Calculating inventory can be one of the most frustrating parts of a retail business.

It’s time consuming, employees find it tedious, and the process can often seem pointless to the front-line staff carrying it out. Modern technology has relieved a huge part of this manual burden but it can still feel like it’s eating precious time out of every week.

Yet, this is potentially one of the most important ways you can ensure you are meeting your profitability goals.

Inventory management is really a classic, ‘goldilocks’ problem – you’re always trying to find that happy medium between carrying too much inventory (and running the risks of leakage and loss) and not carrying enough (and missing out on valuable sales because of a lack of product). There really is no magic bullet that’s going to ensure your levels are always ‘just right’ – but there are some steps that you can take to optimize your approach and minimize the pain.

Always Forecast

The first job involved is to forecast exactly what your business is going to need day-to-day, month-to-month. You’ll want to try and forecast at least six months out to start with. Without this basic forecast, it’s impossible to plan inventory orders and make sure your shelves are full when you need them to be. It’s natural to feel like your best guess is just, well… a guess. And it is. But each time you reevaluate your inventory, you’ll be basing it on more and more past experience and concrete data. You have to start somewhere, so put your finger in the air and try to predict when, what, and from whom you’ll be ordering inventory each week/month for the next six months.

Be Organized, But Be Selective

There’s a lot to keep an eye on when you’re running your own store, so it’s important to focus your energy where it’s going to make the most difference. Entrepreneurship is often referred to as a form of controlled chaos and inventory management is a great example of how ‘selective control’ can really provide less stress and more long term benefit.

In practice this means that you need to recognize that not all inventory is of equal value to your business. The ABC technique is a trick for inventory categorization often known as ‘Selective Inventory Control’. It allows you to focus your attention on the inventory that matters most:

  • A ITEMS: Very tight control and accurate records.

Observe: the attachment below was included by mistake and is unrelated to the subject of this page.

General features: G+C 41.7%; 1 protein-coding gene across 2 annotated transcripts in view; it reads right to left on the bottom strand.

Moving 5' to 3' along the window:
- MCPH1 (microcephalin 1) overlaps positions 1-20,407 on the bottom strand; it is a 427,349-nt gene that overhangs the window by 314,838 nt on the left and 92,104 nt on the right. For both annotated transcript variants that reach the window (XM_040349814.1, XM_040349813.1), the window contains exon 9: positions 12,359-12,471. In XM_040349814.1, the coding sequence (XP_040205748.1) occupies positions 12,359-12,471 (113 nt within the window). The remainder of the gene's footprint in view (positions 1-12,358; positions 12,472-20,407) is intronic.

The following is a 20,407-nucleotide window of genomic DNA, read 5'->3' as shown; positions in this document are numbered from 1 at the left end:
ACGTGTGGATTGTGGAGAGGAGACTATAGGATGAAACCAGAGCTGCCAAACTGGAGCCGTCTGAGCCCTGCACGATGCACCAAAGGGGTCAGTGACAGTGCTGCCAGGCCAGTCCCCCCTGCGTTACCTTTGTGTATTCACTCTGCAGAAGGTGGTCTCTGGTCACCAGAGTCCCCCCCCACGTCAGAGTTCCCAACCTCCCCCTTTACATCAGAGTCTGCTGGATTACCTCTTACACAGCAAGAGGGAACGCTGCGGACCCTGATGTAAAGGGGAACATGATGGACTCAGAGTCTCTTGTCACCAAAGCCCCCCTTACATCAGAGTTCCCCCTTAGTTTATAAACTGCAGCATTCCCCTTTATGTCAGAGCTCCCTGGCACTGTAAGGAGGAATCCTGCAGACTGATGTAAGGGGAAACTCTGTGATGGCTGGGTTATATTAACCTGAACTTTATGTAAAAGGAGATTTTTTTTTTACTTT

• B ITEMS: Less tightly controlled and good records.
  • C ITEMS: Simplest controls possible and minimal records.

Once your forecast is done, go through your inventory and break your supplies into these categories. Track as appropriate.

Calculate Your Inventory Turnover Ratio and Establish the Right Cadence

The goal with inventory turnover is, at it’s heart, one of efficiency and it should be a goal of every small business owner to establish a solid, predictable and steadily increasing cadence for their inventory reorders.

The industry has developed a standard metric to keep track of how well you are managing your inventory needs and how fast you are turning over stock.

Inventory Turnover can be understood as a ratio representing how many times a company’s inventory is sold and replaced over a given period. The days in this time-period can then be divided by the inventory turnover formula to calculate the days it takes to sell the inventory on hand or “inventory turnover days.”

Inventory Turnover Ratio = Cost of Goods Sold/Average Inventory

This ratio should be compared against a relevant industry benchmark because an appropriate ratio will vary significantly by business sector.

A low turnover ratio implies poor sales and therefore, excess stock. A high ratio implies either especially strong sales or poor buying. The ratio alone won’t give you all the answers but by monitoring this number, you can make it easier to track how well you’re managing things.

Remember, if you’re carrying a high inventory level and you aren’t turning it over quickly enough, you have essentially invested money in something and returned 0% on that investment. Even worse – you risk losing money through theft, damage, or broader price drops.

Aim to steadily increase your cadence in the first six months – start lean with your inventory, ensure your sales process is working, and then you can beef up your stock while maintaining the same re-order cadence.


Paul Nugent

Paul Nugent

Paul Nugent is a small business advocate who uses his background in the startup space, along with his POS system expertise, to allow small business owners to make informed decisions within their specific budgets.